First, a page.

Adventures in Eclectica

A Detroit-based designer provides a glimpse of her treasure-filled home
Artifacts from the Native American Yurok and Hoopa tribes punctuate Pilling’s intriguing home.

Leslie Ann Pilling is very particular about who she lets into her home. If you’re lucky enough to get a tour of her 2,500-plus-square-foot Garden Court apartment in Detroit’s East RiverWalk District, you’ll experience a highly curated, multisensory journey that begins when you’re greeted by giant 300-year-old wooden sugar grinders from the Philippines that flank a Pillings Design (the homeowner’s company) 7-foot hall mirror of reclaimed wood and continues with a massive book-matched birdseye maple partner’s desk in the foyer. In the living room, there’s a Chickering baby grand piano that Pilling’s friends like to jam on when they drop by.

Everywhere you look there are interesting artifacts to behold: vintage pedigreed rugs; a trio of leather medicine balls; a giant redwood stump/coffee table her family spotted, along with its artisan maker, along a roadside in California; and collections of Native American baskets, South African wedding aprons, hand-beaded lampshades, and miniature chairs from around the world. In her studio there are large tables for laying out design projects.

KEYS TO BEAUTY Top: In the foyer, one is immediately greeted by intriguing sugar grinders. Above: South African tribal aprons and dolls complement the baby grand piano in the living room; in the dining room beyond, an Asian screen and a vintage dressmaker’s form add to the ambiance.

“The view at night is beyond magical,” Pilling says, looking out to Detroit, with Belle Isle’s MacArthur Bridge just beyond. On the building’s ninth-floor rooftop terrace, residents and guests enjoy what seems like a 360-degree view of the Detroit River and the city — both particularly smashing from this perspective — making guests wish they could linger here forever. “Up here you can watch parades and hear jazz concerts at Chene Park,” Pilling says. “I love to watch the barges go by the bridge and Belle Isle.”

A native of Detroit, Pilling moved to Birmingham at age 7. She grew up with a collector’s eye and a reverence for the sociocultural riches of the world, thanks to her anthropologist parents, the late Drs. Arnold R. and Patricia L. Pilling. “My mother was raised to be a socialite but became a BoHo archaeologist. (That’s) where I get (my) rogue pioneer ways,” she says, recalling the days when she accompanied her parents as they studied the Yurok and Hoopa Native American tribes along the Klamath River in Northern California. That early exposure to the larger world led Pilling to pursue a background in art education; open a retail store inside the Claymoore Apartments in Southfield, a shop in Birmingham, and an office and gallery in Detroit; and, more recently, establish her own design, production, and public relations company, Presence II Productions (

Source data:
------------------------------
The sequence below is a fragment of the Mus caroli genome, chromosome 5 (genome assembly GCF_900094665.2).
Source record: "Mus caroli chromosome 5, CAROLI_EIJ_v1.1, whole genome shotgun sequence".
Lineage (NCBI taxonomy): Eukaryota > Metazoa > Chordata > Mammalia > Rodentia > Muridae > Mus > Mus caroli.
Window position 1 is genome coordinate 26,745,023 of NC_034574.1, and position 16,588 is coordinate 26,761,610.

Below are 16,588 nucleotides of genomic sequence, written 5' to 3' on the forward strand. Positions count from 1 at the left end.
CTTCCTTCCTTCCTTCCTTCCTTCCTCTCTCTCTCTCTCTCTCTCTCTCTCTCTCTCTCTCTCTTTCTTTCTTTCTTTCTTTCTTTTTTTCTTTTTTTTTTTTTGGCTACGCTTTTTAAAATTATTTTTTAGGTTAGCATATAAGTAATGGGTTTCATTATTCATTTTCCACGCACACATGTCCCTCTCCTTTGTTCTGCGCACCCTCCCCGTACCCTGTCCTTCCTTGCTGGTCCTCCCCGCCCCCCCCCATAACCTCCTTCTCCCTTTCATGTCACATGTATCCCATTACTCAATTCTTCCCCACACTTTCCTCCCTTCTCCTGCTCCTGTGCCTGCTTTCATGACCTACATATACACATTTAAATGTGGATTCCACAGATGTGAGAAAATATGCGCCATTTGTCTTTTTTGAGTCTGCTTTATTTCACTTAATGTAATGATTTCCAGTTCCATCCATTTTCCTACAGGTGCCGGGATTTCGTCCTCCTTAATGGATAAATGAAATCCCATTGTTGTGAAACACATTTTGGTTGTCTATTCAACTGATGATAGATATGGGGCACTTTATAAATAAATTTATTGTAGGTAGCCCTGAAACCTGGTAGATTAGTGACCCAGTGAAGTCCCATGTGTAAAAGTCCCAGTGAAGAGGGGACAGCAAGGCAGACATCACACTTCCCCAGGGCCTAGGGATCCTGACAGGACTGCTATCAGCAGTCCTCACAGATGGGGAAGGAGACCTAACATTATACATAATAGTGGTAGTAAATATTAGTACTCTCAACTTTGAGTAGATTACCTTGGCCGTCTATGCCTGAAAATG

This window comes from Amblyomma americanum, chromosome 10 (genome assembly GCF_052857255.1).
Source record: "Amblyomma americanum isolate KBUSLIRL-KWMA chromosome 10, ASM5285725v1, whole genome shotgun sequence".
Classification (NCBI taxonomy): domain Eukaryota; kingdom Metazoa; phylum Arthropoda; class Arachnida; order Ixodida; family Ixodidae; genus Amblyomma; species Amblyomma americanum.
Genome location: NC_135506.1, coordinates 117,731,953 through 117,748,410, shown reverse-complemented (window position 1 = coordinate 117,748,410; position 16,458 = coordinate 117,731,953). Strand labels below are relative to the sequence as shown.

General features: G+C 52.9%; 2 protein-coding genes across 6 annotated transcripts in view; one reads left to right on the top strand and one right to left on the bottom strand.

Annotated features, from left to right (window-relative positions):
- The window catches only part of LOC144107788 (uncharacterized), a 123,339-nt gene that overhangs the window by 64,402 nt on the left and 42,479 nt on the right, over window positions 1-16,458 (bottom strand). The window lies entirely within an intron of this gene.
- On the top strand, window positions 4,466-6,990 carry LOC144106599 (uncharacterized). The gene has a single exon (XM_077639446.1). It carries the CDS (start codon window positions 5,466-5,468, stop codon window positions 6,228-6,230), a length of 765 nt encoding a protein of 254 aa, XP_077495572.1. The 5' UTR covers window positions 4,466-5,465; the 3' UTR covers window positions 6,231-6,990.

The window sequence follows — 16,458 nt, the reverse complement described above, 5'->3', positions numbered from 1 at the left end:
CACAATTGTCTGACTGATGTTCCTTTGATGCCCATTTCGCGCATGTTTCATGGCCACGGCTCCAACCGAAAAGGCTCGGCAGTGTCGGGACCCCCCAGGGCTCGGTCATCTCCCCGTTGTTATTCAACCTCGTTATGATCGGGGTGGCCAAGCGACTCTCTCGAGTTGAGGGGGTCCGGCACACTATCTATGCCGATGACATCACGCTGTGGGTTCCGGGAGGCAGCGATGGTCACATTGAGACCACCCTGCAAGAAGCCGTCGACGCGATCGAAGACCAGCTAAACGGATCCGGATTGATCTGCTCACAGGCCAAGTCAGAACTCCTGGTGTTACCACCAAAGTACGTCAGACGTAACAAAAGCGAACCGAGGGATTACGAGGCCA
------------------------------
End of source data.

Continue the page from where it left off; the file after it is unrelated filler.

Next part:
In 2011, she founded the Michigan F.A.S.H. Fest. Two years later, under the theme, “LOOK! Design is Everywhere,” she gave birth to the Metro Museum of Design Detroit (, a mobile venue for design, science, and arts programming, and more. Pilling hopes to announce the museum’s permanent home before January 2018.

CURATOR OF CURIOSITIES Clockwise from top: Exquisite baskets from the Klamath River tribes adorn the homeowner’s shelves. Pilling’s collection of miniature chairs from around the world is one of her favorite groupings. A bar cart features an old elevator wheel. “This display morphs and changes,” Pilling says of how she showcases her collections.


In what one might use as a dining room, Pilling showcases a casually curated assortment of curiosities. “I always have collectibles and items of interest on display here,” she says, pointing to a long table holding pieces from what she calls “eras gone by.”

Leslie Ann Pilling enjoys a Detroit view from the terrace on the top floor of the Garden Court Condominiums, where she lives.

“This display morphs and changes,” she says, gesturing toward a bar cart that includes a wheel from an old elevator. “There are no rules here; it’s just about balance and shape.” With so many eclectic objects in her possession, it’s no wonder that Pilling, who “had stores forever” still hears from designers who want to purchase various pieces. Often dubbed a design activist, Pilling is not only an interior designer, but also a fashion designer (her collection, called BLANKiTTiBLANK, is at Orleans + Winder in Detroit) and a ghost designer for a variety of clothing labels. Her home and studio are one and the same — it’s where she creates sophisticated (and often simple) clothing featuring architectural shapes with “intriguing surprise details,” such as the unique and hidden pockets in her Opera Coat — which, come to think of it, are not unlike the treasures found amid her home’s décor.

Sip on This

Garden Court was designed for whiskey giant Hiram Walker’s son

The Garden Court Condominiums, which have been placed on the National Register of Historic Places, are significant because the original building was designed by renowned architect Albert Kahn, and was associated with the family of whiskey giant Hiram Walker (of Hiram Walker & Sons Distillery). Kahn designed Garden Court (on East Jefferson Avenue) in 1915 for Hiram Walker’s son, J. Harrington Walker, and it’s rumored that the red brick and limestone building was constructed so he could keep an eye on traffic along the Detroit River, near his deceased father’s distilleries.